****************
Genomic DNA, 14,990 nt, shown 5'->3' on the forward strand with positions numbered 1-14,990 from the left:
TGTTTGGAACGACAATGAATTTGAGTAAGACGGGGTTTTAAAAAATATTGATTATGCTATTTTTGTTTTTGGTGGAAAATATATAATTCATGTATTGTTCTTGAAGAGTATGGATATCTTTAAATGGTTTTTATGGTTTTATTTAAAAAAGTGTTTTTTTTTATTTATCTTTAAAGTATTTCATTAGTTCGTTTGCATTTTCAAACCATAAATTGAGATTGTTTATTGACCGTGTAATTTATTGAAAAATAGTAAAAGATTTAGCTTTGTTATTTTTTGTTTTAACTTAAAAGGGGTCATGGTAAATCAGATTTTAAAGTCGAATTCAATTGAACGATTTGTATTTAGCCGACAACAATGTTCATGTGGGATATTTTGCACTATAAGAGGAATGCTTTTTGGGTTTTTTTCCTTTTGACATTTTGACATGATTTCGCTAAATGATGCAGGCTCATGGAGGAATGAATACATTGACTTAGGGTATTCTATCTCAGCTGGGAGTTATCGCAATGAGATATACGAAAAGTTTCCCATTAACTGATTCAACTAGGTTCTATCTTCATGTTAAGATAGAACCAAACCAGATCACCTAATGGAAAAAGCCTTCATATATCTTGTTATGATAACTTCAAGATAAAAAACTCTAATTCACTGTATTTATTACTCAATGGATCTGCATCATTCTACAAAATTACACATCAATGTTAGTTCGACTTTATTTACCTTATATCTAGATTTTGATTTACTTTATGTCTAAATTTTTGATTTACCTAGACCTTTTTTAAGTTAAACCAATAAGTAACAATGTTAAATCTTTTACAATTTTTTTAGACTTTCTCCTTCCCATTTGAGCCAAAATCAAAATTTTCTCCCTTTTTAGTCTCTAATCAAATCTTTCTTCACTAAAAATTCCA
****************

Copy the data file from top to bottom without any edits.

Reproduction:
Genomic DNA, 14,990 nt, shown 5'->3' on the forward strand with positions numbered 1-14,990 from the left:
TGTTTGGAACGACAATGAATTTGAGTAAGACGGGGTTTTAAAAAATATTGATTATGCTATTTTTGTTTTTGGTGGAAAATATATAATTCATGTATTGTTCTTGAAGAGTATGGATATCTTTAAATGGTTTTTATGGTTTTATTTAAAAAAGTGTTTTTTTTTATTTATCTTTAAAGTATTTCATTAGTTCGTTTGCATTTTCAAACCATAAATTGAGATTGTTTATTGACCGTGTAATTTATTGAAAAATAGTAAAAGATTTAGCTTTGTTATTTTTTGTTTTAACTTAAAAGGGGTCATGGTAAATCAGATTTTAAAGTCGAATTCAATTGAACGATTTGTATTTAGCCGACAACAATGTTCATGTGGGATATTTTGCACTATAAGAGGAATGCTTTTTGGGTTTTTTTCCTTTTGACATTTTGACATGATTTCGCTAAATGATGCAGGCTCATGGAGGAATGAATACATTGACTTAGGGTATTCTATCTCAGCTGGGAGTTATCGCAATGAGATATACGAAAAGTTTCCCATTAACTGATTCAACTAGGTTCTATCTTCATGTTAAGATAGAACCAAACCAGATCACCTAATGGAAAAAGCCTTCATATATCTTGTTATGATAACTTCAAGATAAAAAACTCTAATTCACTGTATTTATTACTCAATGGATCTGCATCATTCTACAAAATTACACATCAATGTTAGTTCGACTTTATTTACCTTATATCTAGATTTTGATTTACTTTATGTCTAAATTTTTGATTTACCTAGACCTTTTTTAAGTTAAACCAATAAGTAACAATGTTAAATCTTTTACAATTTTTTTAGACTTTCTCCTTCCCATTTGAGCCAAAATCAAAATTTTCTCCCTTTTTAGTCTCTAATCAAATCTTTCTTCACTAAAAATTCCA